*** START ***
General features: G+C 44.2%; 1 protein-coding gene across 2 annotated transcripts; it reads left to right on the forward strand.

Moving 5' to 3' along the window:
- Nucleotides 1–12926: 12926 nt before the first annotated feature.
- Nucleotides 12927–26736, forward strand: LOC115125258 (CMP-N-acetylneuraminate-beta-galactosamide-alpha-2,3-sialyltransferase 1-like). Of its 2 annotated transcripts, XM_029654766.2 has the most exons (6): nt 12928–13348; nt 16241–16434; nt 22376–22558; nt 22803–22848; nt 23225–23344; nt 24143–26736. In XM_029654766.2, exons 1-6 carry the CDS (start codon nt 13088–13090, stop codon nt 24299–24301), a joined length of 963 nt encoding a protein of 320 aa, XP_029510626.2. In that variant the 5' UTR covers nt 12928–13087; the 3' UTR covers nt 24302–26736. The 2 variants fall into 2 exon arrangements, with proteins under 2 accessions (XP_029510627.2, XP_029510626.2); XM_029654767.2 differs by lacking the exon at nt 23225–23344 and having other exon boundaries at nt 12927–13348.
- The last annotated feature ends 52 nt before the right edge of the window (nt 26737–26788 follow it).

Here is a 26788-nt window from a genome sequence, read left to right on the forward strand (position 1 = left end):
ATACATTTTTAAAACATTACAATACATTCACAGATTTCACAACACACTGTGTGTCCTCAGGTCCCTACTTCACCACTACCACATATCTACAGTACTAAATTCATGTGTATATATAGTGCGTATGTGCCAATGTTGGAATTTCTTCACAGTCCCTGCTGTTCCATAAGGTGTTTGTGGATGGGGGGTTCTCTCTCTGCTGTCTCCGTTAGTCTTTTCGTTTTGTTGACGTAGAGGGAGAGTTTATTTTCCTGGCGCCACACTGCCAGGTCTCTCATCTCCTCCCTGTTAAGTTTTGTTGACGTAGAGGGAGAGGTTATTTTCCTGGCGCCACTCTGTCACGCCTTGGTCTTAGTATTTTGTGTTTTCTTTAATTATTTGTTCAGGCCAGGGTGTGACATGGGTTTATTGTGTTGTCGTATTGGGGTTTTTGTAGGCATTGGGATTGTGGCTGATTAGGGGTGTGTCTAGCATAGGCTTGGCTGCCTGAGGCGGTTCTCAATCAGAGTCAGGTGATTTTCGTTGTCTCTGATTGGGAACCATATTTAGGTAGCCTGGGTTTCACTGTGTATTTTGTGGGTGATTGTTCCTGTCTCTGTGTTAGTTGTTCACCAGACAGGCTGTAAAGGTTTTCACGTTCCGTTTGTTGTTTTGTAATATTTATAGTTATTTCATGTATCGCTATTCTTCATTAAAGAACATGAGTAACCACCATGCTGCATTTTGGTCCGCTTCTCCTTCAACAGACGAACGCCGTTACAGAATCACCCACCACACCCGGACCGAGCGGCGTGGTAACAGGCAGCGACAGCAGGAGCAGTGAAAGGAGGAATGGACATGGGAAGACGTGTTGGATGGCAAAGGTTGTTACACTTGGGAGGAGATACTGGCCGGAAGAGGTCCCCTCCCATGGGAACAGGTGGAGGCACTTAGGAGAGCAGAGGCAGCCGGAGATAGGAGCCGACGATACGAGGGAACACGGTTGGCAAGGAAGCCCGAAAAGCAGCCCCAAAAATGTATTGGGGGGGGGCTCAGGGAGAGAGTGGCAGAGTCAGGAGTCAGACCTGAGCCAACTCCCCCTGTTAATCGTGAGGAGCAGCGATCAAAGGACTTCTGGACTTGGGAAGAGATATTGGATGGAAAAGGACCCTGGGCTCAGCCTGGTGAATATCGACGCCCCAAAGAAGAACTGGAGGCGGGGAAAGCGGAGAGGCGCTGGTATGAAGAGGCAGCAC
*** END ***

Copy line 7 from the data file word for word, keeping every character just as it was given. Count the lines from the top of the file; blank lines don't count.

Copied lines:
ATACATTTTTAAAACATTACAATACATTCACAGATTTCACAACACACTGTGTGTCCTCAGGTCCCTACTTCACCACTACCACATATCTACAGTACTAAATTCATGTGTATATATAGTGCGTATGTGCCAATGTTGGAATTTCTTCACAGTCCCTGCTGTTCCATAAGGTGTTTGTGGATGGGGGGTTCTCTCTCTGCTGTCTCCGTTAGTCTTTTCGTTTTGTTGACGTAGAGGGAGAGTTTATTTTCCTGGCGCCACACTGCCAGGTCTCTCATCTCCTCCCTGTTAAGTTTTGTTGACGTAGAGGGAGAGGTTATTTTCCTGGCGCCACTCTGTCACGCCTTGGTCTTAGTATTTTGTGTTTTCTTTAATTATTTGTTCAGGCCAGGGTGTGACATGGGTTTATTGTGTTGTCGTATTGGGGTTTTTGTAGGCATTGGGATTGTGGCTGATTAGGGGTGTGTCTAGCATAGGCTTGGCTGCCTGAGGCGGTTCTCAATCAGAGTCAGGTGATTTTCGTTGTCTCTGATTGGGAACCATATTTAGGTAGCCTGGGTTTCACTGTGTATTTTGTGGGTGATTGTTCCTGTCTCTGTGTTAGTTGTTCACCAGACAGGCTGTAAAGGTTTTCACGTTCCGTTTGTTGTTTTGTAATATTTATAGTTATTTCATGTATCGCTATTCTTCATTAAAGAACATGAGTAACCACCATGCTGCATTTTGGTCCGCTTCTCCTTCAACAGACGAACGCCGTTACAGAATCACCCACCACACCCGGACCGAGCGGCGTGGTAACAGGCAGCGACAGCAGGAGCAGTGAAAGGAGGAATGGACATGGGAAGACGTGTTGGATGGCAAAGGTTGTTACACTTGGGAGGAGATACTGGCCGGAAGAGGTCCCCTCCCATGGGAACAGGTGGAGGCACTTAGGAGAGCAGAGGCAGCCGGAGATAGGAGCCGACGATACGAGGGAACACGGTTGGCAAGGAAGCCCGAAAAGCAGCCCCAAAAATGTATTGGGGGGGGGCTCAGGGAGAGAGTGGCAGAGTCAGGAGTCAGACCTGAGCCAACTCCCCCTGTTAATCGTGAGGAGCAGCGATCAAAGGACTTCTGGACTTGGGAAGAGATATTGGATGGAAAAGGACCCTGGGCTCAGCCTGGTGAATATCGACGCCCCAAAGAAGAACTGGAGGCGGGGAAAGCGGAGAGGCGCTGGTATGAAGAGGCAGCAC